US State Department Claims Blackwater Corporation Gave Military Training in Colombia Without Agency's Permission
Blackwater, a corporation that specializes in providing military-style training and support to other businesses and governments, recently entered into a $42 million civil settlement with the State Department this month after the agency found that the company violated international arms trafficking and export regulations no less than 288 times.
The settlement is mainly focused on the company's business dealings in Iraq and Afghanistan, but within a 41-page document (PDF) of the State Department's findings on the case, the agency also claims that Blackwater provided at least one unauthorized military training in Colombia in 2005, allegedly in violation of International Traffic in Arms Regulations (ITAR).
By Brenda Norrell
Updated Aug. 24, 2010
It appears no one was listening at the US State Department’s Listening Conferences this year, when Native Americans offered testimony on human rights for a report to the United Nations.
The US Periodic Review on Human Rights released Monday, Aug. 23, shows the Obama Administration giving itself a glossy, positive review on the issue of Native Americans and human rights to the United Nations Human Rights Council.
However, the release of the final document proves Russell Means was accurate when he described the Listening Conferences as a “Smokescreen.”
“Once again, the occupation government of the United States of America has trotted out its dogs and ponies to provide a smokescreen and diversion from its continuing crimes against the indigenous peoples and nations of the Western Hemisphere,” Means said in March.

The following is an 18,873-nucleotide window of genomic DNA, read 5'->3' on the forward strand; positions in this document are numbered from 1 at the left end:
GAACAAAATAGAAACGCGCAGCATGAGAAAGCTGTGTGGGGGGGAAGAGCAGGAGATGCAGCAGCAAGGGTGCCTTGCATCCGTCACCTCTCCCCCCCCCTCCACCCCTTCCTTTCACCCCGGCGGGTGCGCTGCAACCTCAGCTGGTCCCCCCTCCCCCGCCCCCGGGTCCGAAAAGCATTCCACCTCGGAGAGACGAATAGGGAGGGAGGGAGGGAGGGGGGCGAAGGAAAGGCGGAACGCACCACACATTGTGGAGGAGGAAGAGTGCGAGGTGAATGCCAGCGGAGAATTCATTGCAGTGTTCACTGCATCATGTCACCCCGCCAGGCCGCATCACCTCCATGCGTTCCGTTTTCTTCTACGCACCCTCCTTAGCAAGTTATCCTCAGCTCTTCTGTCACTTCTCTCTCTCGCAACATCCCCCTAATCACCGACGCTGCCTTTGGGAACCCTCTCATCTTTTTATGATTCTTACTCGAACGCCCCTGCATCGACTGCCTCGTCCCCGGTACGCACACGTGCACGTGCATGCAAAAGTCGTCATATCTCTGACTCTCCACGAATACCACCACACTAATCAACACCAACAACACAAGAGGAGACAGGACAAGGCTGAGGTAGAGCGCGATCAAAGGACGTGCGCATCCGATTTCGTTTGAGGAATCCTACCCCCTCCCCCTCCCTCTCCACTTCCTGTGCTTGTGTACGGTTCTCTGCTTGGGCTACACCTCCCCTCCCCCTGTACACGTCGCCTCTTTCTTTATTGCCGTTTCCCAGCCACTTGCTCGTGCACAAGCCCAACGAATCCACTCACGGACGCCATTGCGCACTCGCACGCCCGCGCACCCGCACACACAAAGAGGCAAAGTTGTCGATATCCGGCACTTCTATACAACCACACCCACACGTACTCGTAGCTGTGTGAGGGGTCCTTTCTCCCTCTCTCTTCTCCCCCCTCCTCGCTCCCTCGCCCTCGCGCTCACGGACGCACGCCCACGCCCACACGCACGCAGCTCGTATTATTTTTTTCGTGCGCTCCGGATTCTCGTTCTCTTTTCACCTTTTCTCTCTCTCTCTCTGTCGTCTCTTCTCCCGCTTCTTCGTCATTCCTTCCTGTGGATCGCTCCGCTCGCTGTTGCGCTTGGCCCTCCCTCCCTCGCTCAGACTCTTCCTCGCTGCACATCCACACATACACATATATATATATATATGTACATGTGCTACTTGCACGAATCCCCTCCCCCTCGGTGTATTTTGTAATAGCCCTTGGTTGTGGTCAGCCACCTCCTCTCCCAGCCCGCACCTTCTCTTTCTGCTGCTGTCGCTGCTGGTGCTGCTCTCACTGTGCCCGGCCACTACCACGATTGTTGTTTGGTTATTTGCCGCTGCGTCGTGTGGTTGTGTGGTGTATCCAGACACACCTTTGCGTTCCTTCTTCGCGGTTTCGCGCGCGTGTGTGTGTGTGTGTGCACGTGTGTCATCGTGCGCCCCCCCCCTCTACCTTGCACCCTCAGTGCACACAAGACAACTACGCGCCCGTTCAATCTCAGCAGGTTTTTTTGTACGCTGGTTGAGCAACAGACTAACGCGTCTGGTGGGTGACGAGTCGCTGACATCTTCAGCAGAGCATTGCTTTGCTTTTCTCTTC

The US report to the UN fails to describe the ongoing environmental genocide, where corporations in collusion with the US government target Indian country with power plants, coal mines and oil and gas wells.
Un resumen de nuestras redes en línea hasta el 23 de agosto de 2010
23 de agosto de 2010
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Mexican Border Town’s Industrial Parks Have Become a “Green Zone” in the Drug War
The screaming headlines and shocking images that invade our lives daily from south of the U.S. border might lead many of us to believe that Juarez, Mexico, is a dying city bleeding out from a thousand cuts of daily narco-war violence.
The Mexican border city has seen more than 1,900 murders so far this year alone and in excess of 6,200 since January 2008, when the violence escalated with the arrival of the Mexican military to provide “protection” to the residents of the city.
But if Juarez is truly being killed off by the bloodshed spawned by the narco-trafficking trade, then why is that violence not affecting the entire city – where some 10,000 small businesses have closed their doors since 2008 due, in large part, to a wave of burglaries, kidnappings, extortion and murders that has washed over the city during the past two and a half years?
There is often an exception to most rules, and in the case of Juarez, the rule of violence does not extend to its industrial zones, which are home to some 360 maquiladora factories that employ more than 190,000 people.
CIA Acquired the Pirated Software for Use in Drone Program, Lawsuit Claims
A small Massachusetts tech company scored a significant victory in court this week in a lawsuit in which the CIA has been accused of purchasing pirated software code for its Predator Drone program.
A judge in Suffolk County Superior Court in Boston ruled that a breach-of-contract claim filed against the company, Intelligent Integration Systems Inc., or IISI, by Marlborough, Mass-.based computer maker Netezza Corp. should be dismissed. In fact, the judge’s ruling states, it was Netezza that improperly terminated its contract with IISI.
In addition, the judge ruled that IISI was not required to develop software for a new data-warehouse computer that Netezza had allegedly sold to the CIA for use in the agency’s drone program.